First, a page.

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Stanley Black & Decker: Why Did Cash Outflow Decline?

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SWK’s cash flow position improves year-over-year

Stanley Black & Decker’s (SWK) free cash flows improved year-over-year, with cash outflow in the quarter falling by $85 million to $158 million. Free cash flow positions were enhanced by stronger working capital positions, especially within inventory and accounts receivables. Working capital outflow decreased year-over-year from $378 million to $268 million. Inventory levels were drawn down on account of unexpected strong sales in March. The company also claimed to have recovered cash throughout the quarter, leading to lower receivables. In other lines, higher earned income in the quarter offset growing capital expenditures. The company reiterated its free cash flow guidance at a conversion rate of ~100% of net income.

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Working capital turnover

The working capital turnover ratio increased year-over-year from 6.6 to 7.0. Working capital turnover, the ratio of sales to working capital, highlights how effectively a company uses working capital to generate sales. A higher number indicates that funds from sales amount to more than the funds used to generate these sales.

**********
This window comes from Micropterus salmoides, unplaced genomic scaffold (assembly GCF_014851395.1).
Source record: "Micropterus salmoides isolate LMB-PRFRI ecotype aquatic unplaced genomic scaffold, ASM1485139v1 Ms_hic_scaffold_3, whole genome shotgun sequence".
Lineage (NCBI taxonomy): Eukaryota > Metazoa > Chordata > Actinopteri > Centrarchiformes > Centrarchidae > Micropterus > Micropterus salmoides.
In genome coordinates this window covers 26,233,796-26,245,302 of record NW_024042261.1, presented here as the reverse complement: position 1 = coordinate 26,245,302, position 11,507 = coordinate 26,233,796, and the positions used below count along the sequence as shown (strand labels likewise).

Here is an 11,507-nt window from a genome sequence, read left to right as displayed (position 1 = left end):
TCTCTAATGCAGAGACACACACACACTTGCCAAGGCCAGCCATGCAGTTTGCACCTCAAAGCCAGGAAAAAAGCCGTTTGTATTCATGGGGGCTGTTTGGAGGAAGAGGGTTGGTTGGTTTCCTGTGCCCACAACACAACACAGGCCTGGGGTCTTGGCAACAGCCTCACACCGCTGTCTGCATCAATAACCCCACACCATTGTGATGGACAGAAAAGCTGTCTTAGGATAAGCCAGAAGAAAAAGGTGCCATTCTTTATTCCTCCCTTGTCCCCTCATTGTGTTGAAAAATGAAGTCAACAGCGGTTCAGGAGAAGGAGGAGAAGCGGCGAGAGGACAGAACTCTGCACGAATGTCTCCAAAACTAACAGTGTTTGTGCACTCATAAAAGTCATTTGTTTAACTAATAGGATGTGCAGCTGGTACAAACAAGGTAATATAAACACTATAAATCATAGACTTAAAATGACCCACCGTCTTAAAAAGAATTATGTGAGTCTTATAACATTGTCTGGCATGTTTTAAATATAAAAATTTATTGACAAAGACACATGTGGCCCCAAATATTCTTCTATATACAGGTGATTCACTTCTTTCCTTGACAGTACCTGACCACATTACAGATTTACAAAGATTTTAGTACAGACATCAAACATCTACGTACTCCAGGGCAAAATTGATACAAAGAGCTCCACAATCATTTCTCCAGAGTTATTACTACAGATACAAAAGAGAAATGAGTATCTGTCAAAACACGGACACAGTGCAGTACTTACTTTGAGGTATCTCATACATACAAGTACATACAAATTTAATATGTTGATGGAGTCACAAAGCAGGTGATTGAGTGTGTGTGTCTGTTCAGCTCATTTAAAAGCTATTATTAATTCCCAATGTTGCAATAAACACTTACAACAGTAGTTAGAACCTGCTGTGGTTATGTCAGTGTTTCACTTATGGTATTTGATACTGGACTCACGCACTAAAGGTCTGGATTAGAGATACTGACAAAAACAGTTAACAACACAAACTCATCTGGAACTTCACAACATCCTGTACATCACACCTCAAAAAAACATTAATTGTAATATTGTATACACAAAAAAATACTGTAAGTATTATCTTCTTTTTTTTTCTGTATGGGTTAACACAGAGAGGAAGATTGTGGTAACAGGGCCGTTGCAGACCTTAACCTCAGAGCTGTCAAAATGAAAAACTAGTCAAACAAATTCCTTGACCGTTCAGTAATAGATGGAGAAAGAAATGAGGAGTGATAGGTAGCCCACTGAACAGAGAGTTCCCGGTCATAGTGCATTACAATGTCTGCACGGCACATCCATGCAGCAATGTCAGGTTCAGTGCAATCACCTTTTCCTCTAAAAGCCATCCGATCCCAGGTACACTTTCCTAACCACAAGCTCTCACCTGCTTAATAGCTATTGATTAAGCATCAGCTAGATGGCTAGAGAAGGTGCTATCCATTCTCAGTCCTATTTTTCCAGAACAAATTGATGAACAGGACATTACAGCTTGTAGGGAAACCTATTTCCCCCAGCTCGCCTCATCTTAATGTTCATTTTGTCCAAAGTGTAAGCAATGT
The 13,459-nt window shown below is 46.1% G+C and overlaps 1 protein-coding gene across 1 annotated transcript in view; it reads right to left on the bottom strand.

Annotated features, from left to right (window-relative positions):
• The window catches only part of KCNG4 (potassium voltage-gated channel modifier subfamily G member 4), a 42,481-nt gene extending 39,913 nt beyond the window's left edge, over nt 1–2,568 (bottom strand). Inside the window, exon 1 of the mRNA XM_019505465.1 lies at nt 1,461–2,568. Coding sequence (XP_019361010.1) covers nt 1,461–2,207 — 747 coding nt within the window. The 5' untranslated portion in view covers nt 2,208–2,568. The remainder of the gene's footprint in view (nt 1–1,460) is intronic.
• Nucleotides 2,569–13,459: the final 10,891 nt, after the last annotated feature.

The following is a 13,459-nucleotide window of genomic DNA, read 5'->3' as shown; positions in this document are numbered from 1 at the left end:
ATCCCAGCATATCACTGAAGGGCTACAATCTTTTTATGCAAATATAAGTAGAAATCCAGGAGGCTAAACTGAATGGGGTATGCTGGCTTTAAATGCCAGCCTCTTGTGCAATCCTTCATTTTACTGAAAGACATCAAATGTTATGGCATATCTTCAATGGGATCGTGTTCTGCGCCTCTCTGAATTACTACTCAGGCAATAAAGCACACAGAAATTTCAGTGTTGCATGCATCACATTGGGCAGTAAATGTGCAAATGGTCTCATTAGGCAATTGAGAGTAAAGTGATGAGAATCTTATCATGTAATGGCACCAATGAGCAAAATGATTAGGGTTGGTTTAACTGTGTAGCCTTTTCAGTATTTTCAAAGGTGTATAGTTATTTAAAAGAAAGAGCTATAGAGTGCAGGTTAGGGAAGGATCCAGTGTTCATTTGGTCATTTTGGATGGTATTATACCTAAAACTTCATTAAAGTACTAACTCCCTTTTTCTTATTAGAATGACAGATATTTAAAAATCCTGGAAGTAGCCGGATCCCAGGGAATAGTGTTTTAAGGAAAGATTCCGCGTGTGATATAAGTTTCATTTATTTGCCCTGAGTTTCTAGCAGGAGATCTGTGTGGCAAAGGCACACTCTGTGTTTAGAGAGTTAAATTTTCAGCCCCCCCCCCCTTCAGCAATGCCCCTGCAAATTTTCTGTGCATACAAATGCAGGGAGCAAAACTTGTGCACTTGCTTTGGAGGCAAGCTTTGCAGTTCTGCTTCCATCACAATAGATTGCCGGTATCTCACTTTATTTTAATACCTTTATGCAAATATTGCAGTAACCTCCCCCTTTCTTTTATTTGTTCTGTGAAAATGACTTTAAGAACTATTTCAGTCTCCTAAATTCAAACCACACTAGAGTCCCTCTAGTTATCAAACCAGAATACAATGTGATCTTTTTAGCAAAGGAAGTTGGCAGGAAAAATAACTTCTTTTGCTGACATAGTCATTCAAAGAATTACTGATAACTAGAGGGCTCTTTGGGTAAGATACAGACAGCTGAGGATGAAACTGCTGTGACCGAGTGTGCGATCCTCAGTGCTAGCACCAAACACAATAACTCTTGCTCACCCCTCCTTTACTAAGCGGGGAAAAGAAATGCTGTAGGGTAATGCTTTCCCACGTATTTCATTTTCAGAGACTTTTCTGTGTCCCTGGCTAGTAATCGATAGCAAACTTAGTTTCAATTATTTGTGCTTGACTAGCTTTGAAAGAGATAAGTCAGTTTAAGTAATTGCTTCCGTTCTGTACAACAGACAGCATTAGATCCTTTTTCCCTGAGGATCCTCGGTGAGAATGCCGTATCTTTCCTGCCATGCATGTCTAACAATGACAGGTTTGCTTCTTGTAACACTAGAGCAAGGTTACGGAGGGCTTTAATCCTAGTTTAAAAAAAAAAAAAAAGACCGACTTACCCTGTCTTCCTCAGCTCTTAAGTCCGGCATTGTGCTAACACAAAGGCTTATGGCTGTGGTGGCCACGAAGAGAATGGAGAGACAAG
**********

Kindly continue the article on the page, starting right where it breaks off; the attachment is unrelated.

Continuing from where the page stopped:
Should investors worry about cash outflow in the first quarter?

Investors must note that outflow in the first quarter is the effect of normal seasonality. During the quarter, the company stocks up on inventory for its tools and storage business to ensure that it is prepared to meet the demand driven by construction (XHB) activities in the second and third quarters.

Investors interested in trading in dividend-based ETFs could look into the ProShares S&P 500 Dividend Aristocrats ETF (NOBL). Stanley Black & Decker (SWK) forms 2.1% of the total holdings in NOBL. Other holdings in NOBL include Nucor (NUE) at 2.5%, Dover (DOV) at 2.2%, and Illinois Tool Works (ITW) at 2.3%.

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